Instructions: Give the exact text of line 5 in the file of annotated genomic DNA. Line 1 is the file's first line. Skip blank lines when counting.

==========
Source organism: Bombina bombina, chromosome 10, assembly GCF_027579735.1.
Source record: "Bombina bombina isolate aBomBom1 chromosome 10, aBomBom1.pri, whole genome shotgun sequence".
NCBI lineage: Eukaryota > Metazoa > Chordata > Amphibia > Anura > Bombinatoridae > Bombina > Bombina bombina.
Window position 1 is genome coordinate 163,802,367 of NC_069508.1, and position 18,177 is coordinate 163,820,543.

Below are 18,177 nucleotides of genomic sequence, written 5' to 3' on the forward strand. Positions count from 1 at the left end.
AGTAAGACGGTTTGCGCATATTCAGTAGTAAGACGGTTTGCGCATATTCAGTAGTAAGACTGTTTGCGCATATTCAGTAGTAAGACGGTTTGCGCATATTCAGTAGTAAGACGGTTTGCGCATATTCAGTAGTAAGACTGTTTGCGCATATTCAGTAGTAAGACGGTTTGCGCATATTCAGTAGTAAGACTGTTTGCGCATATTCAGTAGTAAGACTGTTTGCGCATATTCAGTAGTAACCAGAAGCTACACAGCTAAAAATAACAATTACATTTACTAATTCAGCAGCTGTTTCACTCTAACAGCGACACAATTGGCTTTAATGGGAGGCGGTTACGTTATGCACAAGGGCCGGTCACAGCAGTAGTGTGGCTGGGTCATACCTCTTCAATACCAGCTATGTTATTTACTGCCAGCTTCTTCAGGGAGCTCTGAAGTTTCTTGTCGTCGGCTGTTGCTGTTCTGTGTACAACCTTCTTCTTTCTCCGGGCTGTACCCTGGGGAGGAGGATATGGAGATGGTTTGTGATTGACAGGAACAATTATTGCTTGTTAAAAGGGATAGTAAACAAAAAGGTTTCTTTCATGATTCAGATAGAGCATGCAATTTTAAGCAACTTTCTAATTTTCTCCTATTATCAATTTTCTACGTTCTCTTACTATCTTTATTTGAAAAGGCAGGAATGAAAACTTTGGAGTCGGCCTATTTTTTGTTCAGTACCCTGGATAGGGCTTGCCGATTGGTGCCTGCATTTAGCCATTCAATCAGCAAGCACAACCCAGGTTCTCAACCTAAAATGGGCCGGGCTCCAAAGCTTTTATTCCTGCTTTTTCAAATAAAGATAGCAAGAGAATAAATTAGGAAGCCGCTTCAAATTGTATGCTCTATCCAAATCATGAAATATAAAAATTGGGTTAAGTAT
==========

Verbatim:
Below are 18,177 nucleotides of genomic sequence, written 5' to 3' on the forward strand. Positions count from 1 at the left end.